Watch out this interesting video to know what makes people stay in psychologically abusive relations:

9 thoughts on “5 SuperPowers That Survivors of Emotional Abuse Uniquely Possess”

  1. Explains a lot of my personality. Has not been easy being labeled the doormat or whipping boy in my life time. But I do see my strengths now. Thank you.

  2. I didn’t realize these were my superpowers! Thank you for this! ❤Empathy, integrity, problem solving and authenticity. Great skills developed over a lifetime of dealing with a narcissistic abusive mother. I’ll be passing this on to my other sisters.

  3. Thank you Andrea, this was a really supportive and uplifting article. Yes, I do have those superpowers :). I was in a relationship with a narcissist and thankfully left after 1,5 years of emotional and physical abuse. It helped me discover that I was growing up with a narcissistic parent, so it kind of opened the doors to deeper healing and understanding of my patterns. I wrote an article about it here:

    1. Thank you Iva for sharing your story with us. We read your article too, and it was heartfelt and very interesting.
      We were wondering if you could contribute such articles on our website too. I am sure our readers would love to read them

  4. I agree that co-dependency is not the essence of narcissistic abuse. Anyone can become duped and trapped in this quagmire, There might be situational vulnerability and being at the wrong place at the wrong time. My son is married to a malignant narc who has abused both of us but is blindsided and defends her behaviour. She is so manipulative that she exploits and objectifies my son which has been very costly financially but since he is addicted–like heroin, he will do whatever it takes to get that fix–even when abusive towards me. My son has been goal oriented but faces the possibility of not realising his dreams as a scientist in order to keep her happy, He benefits from the relationship–especially during bouts of idealisation, love bombing, etc., I have observed her devaluing him in public which was not modelled in my home–even as a single parent. Andrea S points out in her book that narc attachment is not true intimacy and because of lack of empathy and manipulation, narcs have no problem devaluing/discarding people because they are viewed as “toys” to be thrown away when looking for new supply to give them their fix (as junkies). Healthy intimate relationships require hard work with give and take. This is the essence of arguing that many targets who are educated and goal oriented are not true co-dependents and learn how to recognise toxic people down the road. Not easy but can happen but NO CONTACT is the way to regain self and get the drug out of targets’ system. A good therapist trained in trauma has to facilitate the target’s recovery. Targets will also have to drop a few friends who do not get it and further traumatise them.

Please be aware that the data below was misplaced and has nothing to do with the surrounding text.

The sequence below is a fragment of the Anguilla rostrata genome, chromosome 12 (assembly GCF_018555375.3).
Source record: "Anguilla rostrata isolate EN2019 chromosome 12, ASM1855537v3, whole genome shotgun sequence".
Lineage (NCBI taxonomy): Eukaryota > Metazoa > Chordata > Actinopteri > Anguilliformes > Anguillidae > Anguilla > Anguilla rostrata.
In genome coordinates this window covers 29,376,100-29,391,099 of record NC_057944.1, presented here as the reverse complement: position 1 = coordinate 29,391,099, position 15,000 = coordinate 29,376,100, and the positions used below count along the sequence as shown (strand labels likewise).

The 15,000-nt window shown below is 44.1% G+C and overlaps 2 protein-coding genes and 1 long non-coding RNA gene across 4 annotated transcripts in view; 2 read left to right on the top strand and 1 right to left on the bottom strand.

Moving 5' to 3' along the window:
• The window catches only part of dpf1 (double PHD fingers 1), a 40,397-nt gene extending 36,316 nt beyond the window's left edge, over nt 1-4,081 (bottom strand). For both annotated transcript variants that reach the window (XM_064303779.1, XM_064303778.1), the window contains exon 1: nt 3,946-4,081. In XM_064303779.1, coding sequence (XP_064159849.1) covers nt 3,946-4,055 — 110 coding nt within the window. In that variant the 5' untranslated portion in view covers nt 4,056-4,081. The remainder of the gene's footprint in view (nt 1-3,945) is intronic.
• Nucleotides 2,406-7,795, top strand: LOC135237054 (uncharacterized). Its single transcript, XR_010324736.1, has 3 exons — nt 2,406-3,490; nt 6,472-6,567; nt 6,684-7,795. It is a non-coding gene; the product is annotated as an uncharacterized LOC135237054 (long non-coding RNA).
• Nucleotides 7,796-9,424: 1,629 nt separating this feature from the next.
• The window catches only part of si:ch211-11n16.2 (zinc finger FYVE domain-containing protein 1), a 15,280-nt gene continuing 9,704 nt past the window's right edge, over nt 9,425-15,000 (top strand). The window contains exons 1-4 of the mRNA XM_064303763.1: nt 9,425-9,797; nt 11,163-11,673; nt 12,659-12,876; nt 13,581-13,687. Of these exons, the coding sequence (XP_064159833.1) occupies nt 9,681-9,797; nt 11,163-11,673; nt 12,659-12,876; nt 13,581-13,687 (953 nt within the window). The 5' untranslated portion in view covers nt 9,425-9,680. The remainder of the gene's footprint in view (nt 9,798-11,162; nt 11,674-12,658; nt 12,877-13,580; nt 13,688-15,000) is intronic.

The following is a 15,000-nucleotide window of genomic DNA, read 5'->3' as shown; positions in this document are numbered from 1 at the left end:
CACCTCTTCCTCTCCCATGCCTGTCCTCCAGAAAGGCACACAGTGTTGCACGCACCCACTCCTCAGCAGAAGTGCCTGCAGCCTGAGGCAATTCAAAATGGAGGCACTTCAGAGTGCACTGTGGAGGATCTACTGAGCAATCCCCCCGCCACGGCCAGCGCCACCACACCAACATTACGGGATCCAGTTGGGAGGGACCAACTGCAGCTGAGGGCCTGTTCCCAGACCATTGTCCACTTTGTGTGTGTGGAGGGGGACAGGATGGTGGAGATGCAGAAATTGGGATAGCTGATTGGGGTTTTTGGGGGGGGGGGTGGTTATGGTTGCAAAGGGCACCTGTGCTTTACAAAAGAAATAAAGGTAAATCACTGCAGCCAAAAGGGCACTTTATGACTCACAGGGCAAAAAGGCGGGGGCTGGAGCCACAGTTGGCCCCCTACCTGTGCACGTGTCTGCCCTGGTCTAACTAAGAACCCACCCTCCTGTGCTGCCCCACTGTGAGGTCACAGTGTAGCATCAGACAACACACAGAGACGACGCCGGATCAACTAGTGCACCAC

5. So good to see an empowering article. As a survivor myself, the whole codependent theory can leave us with self doubt and depression. Assholes are assholes. It’s as simple as that really.

    1. My son is married to a narc and we have both been abused but he is blindsided and defends the behaviour. I recognised my DIL as an asshole shortly after I met her face to face……Very covert and manipulative. This has destroyed our family. I am a target of narcissism as a parent and struggling to maintain a relationship with my son with quality time. My DIL is not allowed in my house and I have a NO CONTACT boundary. I am working on the concept to agree to disagree with my son and each of us left to our own devices because we will not change each others minds on this issue. My son has not fully grasped this but working with a coach on better communication and boundary setting. He is not a co-dependent but trapped in this quagmire and will have to find his bottom and work on himself.